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16 Pro Tips To Help with Running In The Heat – Adam Marcinowicz

Alton Sports Ambassador, Adam, has very kindly put together all these pro-tips for running in the heat!

With the cold Wintery weather that the ‘Beast from the East’ brought in now a distant memory, I’m sure we have all been making the most of this glorious recent hot sunny weather. We find ourselves amongst so much inspiring national sport at the moment; what we can’t allow is for the hot weather we have been experiencing to put a stop to our training when we have plans and targets in place. Sometimes, it is best to use your head and adapt your sessions/efforts accordingly.

If you find that your long run falls during a hot spell of weather, here are a few pointers to consider before heading out:


  • Think about heading out earlier, perhaps set your alarm and complete your run early in the morning before it gets too hot.


  • Plan your route to pass water supply points such as shops or petrol stations. This will allow you to remain light weight on your run and maintain hydration at periodic stops.


  • Alternatively, you will need to carry water on the run. A specifically designed running vest pack such as these options will allow you to carry water which is easily accessible on your chest. Alternatively, a rucksack with a hydration system bladder will also work.


  • While out on your run, it is best to drink fluids little and often, as opposed to large gulps, as this will allow your body to absorb the liquid you take on effectively.


  • Wear light fitting clothing to allow the air to circulate about you while you run. This will help you to dissipate your body heat.


  • Look where the sun will be on your run and perhaps choose a route in the shade. This may see you heading to the woods, through a forest or an out and back along a shady stream or canal.


  • Run next to a body of water such as a lake or a canal, as these can be quite cooling, or run by the sea, as local sea breezes will help keep you cool.


  • You may want to minimise your exertion in the heat by selecting a flat route to run along, as opposed to tackling those hills and raising your temperature.


  • Hit the trails for a change. If it is hot, then it is likely that there will be little mud about, so take your road runners off road. Sun baked tarmac can radiate a lot of heat, making it especially tough going over a prolonged period.


  • When we run in the heat, our bodies try to cool themselves by producing sweat. The body then cools as the sweat evaporates from our skin. The trouble is that as we run, a lot of this sweat forms drops and falls off, therefore not offering the cooling intended. As a result, the body produces more sweat and this is why it is important to replenish the fluid we lose through sweat as we exercise.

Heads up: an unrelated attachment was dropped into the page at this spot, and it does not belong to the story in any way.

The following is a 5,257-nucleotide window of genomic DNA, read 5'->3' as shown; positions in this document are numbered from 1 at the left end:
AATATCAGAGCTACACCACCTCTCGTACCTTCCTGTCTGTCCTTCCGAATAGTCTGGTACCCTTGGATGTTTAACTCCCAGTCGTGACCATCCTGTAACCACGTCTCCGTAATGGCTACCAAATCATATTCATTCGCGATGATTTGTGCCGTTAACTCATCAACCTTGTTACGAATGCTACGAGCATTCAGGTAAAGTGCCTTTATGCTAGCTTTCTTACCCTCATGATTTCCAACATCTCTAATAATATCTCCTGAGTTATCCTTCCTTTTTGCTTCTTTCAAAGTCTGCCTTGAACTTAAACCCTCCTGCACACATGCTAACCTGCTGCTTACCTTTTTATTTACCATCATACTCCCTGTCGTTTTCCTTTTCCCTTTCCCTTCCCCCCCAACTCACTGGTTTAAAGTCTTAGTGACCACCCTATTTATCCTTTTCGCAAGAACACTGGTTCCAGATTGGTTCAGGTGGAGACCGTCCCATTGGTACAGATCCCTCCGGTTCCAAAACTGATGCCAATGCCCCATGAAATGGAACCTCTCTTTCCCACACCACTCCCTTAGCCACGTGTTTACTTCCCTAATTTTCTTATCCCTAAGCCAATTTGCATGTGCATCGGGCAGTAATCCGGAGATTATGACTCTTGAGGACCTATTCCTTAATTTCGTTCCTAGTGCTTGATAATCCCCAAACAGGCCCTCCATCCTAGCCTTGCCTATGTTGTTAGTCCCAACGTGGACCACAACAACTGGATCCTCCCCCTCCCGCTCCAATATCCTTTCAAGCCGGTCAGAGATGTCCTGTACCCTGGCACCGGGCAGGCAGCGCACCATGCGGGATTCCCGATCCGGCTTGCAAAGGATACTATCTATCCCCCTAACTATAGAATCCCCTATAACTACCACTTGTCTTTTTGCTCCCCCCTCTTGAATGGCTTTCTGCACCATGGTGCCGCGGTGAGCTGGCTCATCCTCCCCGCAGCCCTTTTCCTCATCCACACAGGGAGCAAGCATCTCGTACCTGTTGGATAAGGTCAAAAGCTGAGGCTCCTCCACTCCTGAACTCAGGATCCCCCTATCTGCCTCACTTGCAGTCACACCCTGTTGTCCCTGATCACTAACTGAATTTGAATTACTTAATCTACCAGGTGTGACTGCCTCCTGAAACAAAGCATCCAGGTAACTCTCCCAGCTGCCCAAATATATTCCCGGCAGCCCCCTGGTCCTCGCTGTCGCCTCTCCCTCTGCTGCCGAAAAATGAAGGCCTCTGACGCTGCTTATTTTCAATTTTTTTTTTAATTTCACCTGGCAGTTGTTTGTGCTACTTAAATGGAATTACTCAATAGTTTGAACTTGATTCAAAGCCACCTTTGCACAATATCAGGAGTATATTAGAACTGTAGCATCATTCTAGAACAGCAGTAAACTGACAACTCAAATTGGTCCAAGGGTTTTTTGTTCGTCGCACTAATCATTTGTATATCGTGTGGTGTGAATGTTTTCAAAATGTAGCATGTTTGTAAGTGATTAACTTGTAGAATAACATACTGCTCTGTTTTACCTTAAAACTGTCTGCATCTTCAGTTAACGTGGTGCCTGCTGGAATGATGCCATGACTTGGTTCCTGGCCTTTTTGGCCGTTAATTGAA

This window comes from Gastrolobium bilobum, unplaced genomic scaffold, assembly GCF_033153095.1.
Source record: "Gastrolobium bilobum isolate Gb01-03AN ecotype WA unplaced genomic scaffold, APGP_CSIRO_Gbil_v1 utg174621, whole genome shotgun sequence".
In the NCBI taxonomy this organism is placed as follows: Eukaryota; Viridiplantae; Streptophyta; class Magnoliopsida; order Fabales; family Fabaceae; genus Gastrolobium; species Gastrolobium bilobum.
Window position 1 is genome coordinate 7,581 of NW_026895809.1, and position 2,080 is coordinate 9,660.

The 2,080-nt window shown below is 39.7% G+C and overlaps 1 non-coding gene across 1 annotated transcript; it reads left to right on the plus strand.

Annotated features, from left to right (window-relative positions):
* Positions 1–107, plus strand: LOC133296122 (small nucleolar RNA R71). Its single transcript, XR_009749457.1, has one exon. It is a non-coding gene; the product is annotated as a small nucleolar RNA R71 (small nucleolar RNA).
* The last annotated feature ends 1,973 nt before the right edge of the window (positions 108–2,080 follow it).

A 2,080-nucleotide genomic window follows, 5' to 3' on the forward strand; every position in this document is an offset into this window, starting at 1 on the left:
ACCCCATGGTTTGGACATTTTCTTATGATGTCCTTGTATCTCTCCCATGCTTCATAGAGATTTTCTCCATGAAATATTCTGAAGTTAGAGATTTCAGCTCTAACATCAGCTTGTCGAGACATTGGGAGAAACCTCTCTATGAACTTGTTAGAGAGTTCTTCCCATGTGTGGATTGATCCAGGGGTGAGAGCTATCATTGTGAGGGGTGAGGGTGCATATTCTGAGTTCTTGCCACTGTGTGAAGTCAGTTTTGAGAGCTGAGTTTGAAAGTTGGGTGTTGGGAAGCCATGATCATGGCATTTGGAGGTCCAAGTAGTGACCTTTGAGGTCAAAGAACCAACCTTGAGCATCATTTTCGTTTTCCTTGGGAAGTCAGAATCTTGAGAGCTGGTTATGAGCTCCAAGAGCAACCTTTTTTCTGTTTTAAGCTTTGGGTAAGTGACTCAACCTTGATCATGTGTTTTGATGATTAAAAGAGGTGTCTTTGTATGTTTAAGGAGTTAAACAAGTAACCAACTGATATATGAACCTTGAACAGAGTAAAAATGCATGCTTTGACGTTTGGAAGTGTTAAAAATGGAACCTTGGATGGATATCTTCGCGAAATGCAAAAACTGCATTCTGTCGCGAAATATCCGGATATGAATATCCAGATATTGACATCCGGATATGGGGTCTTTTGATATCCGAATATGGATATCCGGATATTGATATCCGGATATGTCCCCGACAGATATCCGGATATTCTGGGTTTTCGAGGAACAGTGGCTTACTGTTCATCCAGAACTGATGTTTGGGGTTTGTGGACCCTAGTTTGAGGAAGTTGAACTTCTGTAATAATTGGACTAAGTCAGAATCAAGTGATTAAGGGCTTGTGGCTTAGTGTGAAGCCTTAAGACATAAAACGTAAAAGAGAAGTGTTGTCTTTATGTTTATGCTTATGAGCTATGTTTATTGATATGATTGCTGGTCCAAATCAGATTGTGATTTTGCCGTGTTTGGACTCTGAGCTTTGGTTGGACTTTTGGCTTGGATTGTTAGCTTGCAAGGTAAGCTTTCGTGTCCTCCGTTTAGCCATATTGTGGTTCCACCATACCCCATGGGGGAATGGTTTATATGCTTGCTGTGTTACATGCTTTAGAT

• When running in the heat, it is also important to replenish your salt levels as these are reduced through the sweat you produce. I will always run with sports salt tablets, available from the Alton Sports shop. When your salt levels drop, you are susceptible to painful cramps and a drop in your efficiency. The potassium in bananas is not enough to relieve this. Do check the guidelines, but I would consume one tablet every hour with some water while out running in the heat. You may want to consider increasing this if your run efforts are making you particularly sweaty.


  • If racing on a hot day, make sure you are well hydrated well in advance of your event, starting the night before. You should not feel thirsty on the start line and your lips should be nice and moist. A drop of just 5% in your body’s hydration level can lead to dramatic effects on your performance and efficiency.


  • It is likely that you will sweat out more moisture that you can absorb through the fluids you take on. This will lead to dehydration over time. It is important to drink plenty of fluids after you have finished your run as dehydration can delay your recovery.


  • With heat, often comes the Sun! Wear sun cream on your exposed skin to avoid burning yourself.


  • Wear a hat and soak it in water. A peaked cap will keep the sun out of your eyes. By soaking your hat in water, the evaporation of the water while on your head will cool you down.


  • Blisters on your feet – these are caused by heat and friction, so there is an increased chance of a blister developing in hot conditions. The movement of your feet within your shoes can cause irritations and blisters. So, make sure your trainers are securely fastened to minimise movement. Tend to any hotspots that may develop immediately to avoid further discomfort. Be aware that if you pour water over yourself during a run resulting in your feet getting damp, this will also increase the likelihood of blisters.

Enjoy your time running in the heat. Don’t let it stop you or take the enjoyment away from your running. It is always a good idea to expose your body to these warm conditions as you never know what you may experience on a race day. It does take time for your body to get used to operating in the heat, and this may take some longer than others to adapt.

Check out some hydration packs here.

Words by Adam Marcinowicz

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